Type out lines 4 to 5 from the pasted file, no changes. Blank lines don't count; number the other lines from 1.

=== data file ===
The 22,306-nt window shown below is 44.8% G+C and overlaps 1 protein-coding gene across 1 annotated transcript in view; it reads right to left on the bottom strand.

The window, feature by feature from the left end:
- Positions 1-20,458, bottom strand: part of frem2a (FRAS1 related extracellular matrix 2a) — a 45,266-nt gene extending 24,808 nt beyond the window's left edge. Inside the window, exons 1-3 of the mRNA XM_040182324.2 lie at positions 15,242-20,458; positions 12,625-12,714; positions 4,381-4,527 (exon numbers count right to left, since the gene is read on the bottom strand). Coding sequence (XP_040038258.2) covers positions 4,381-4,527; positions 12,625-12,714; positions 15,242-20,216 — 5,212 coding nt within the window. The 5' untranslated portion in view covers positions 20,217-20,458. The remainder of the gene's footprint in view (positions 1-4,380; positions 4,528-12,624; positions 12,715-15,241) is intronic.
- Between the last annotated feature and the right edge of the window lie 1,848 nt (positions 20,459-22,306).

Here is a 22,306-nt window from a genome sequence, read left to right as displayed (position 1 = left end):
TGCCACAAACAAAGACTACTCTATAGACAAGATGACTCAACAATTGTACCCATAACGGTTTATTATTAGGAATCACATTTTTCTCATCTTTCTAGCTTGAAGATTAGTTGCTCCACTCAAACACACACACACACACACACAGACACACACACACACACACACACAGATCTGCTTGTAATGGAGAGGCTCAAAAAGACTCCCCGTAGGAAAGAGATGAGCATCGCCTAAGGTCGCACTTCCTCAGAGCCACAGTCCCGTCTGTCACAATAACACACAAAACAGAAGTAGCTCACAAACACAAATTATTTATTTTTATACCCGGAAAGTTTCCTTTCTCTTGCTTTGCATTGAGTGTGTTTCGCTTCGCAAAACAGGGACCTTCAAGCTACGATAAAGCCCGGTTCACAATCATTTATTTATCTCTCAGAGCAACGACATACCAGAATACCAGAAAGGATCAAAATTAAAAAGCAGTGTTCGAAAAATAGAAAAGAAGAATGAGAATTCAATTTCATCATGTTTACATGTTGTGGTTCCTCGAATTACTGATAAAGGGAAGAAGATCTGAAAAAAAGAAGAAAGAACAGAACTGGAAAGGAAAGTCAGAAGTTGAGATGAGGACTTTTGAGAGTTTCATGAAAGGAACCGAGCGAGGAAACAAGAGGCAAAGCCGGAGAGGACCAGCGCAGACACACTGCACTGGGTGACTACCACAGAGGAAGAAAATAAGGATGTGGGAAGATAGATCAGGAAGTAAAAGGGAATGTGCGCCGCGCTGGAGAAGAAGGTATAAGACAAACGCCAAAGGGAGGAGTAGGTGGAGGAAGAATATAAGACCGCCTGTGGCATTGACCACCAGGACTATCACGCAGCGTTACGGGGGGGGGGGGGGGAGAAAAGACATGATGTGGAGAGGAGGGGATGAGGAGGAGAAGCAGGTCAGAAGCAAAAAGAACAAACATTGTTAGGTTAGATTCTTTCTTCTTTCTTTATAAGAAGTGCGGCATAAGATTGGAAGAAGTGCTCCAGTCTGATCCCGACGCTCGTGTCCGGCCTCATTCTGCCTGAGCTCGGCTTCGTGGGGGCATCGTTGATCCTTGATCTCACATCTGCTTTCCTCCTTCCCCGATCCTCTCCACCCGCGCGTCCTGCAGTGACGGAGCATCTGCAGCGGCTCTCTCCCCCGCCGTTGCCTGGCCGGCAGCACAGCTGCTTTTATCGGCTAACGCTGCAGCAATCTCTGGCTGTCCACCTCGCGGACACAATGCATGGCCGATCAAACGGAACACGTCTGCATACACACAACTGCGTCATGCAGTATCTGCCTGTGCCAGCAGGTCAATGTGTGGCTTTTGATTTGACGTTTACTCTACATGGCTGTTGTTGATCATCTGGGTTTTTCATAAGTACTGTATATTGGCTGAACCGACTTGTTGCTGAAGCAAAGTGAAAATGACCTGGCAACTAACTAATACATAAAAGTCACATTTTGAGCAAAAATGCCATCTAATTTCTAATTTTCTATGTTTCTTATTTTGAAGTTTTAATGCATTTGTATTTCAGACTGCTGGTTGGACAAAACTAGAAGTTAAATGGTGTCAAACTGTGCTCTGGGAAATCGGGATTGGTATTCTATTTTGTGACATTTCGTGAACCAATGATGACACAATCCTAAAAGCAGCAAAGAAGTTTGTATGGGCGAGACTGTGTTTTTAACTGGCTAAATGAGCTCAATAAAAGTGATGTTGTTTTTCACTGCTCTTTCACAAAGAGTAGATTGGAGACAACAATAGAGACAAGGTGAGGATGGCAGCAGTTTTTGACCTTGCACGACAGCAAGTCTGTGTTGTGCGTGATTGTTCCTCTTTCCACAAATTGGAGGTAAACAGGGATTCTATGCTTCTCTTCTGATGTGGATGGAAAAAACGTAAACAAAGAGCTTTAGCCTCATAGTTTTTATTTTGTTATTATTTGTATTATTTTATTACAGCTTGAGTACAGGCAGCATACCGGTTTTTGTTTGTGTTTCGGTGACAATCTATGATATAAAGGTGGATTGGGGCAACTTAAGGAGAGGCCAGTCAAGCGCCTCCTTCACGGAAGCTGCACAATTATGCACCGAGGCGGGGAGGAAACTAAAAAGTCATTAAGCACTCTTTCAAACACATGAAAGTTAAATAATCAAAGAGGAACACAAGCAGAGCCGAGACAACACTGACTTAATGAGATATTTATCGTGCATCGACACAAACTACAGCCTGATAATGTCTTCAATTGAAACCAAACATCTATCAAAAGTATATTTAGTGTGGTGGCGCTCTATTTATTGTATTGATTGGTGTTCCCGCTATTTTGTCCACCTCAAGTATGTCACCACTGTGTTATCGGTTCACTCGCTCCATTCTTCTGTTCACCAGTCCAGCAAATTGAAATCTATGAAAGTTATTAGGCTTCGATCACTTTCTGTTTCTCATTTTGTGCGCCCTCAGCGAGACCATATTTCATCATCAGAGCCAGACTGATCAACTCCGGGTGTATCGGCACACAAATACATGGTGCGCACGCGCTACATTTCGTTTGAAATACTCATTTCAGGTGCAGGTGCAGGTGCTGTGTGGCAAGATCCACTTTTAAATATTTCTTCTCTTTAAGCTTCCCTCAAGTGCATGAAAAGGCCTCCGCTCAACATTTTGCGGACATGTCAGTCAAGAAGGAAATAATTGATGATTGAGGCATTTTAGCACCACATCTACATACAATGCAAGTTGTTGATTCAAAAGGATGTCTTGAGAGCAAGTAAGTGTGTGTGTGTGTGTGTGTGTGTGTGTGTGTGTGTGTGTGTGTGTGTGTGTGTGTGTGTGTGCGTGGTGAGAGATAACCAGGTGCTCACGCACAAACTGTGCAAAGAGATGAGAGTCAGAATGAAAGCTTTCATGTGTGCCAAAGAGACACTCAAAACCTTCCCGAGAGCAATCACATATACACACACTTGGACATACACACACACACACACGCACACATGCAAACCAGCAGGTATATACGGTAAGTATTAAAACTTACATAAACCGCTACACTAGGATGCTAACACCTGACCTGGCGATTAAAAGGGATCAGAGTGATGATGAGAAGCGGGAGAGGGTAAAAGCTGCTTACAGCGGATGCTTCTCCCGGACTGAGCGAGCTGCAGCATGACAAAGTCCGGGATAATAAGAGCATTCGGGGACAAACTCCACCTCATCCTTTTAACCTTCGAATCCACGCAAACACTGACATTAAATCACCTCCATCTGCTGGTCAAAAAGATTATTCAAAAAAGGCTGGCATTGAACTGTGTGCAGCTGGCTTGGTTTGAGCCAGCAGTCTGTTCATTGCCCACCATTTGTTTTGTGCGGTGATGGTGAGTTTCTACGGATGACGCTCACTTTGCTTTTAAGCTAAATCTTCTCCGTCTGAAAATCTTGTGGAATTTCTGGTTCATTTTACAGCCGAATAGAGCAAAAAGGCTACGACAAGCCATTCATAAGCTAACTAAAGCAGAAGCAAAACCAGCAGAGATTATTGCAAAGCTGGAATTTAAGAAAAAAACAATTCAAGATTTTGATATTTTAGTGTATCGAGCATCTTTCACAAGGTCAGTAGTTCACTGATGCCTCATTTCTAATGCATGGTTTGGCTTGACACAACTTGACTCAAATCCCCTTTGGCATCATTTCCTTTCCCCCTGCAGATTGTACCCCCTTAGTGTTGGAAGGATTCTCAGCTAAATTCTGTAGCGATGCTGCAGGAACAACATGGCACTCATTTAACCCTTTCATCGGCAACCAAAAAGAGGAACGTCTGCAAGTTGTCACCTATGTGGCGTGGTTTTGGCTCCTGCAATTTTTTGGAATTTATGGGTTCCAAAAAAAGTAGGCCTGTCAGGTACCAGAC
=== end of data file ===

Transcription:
- Between the last annotated feature and the right edge of the window lie 1,848 nt (positions 20,459-22,306).

Here is a 22,306-nt window from a genome sequence, read left to right as displayed (position 1 = left end):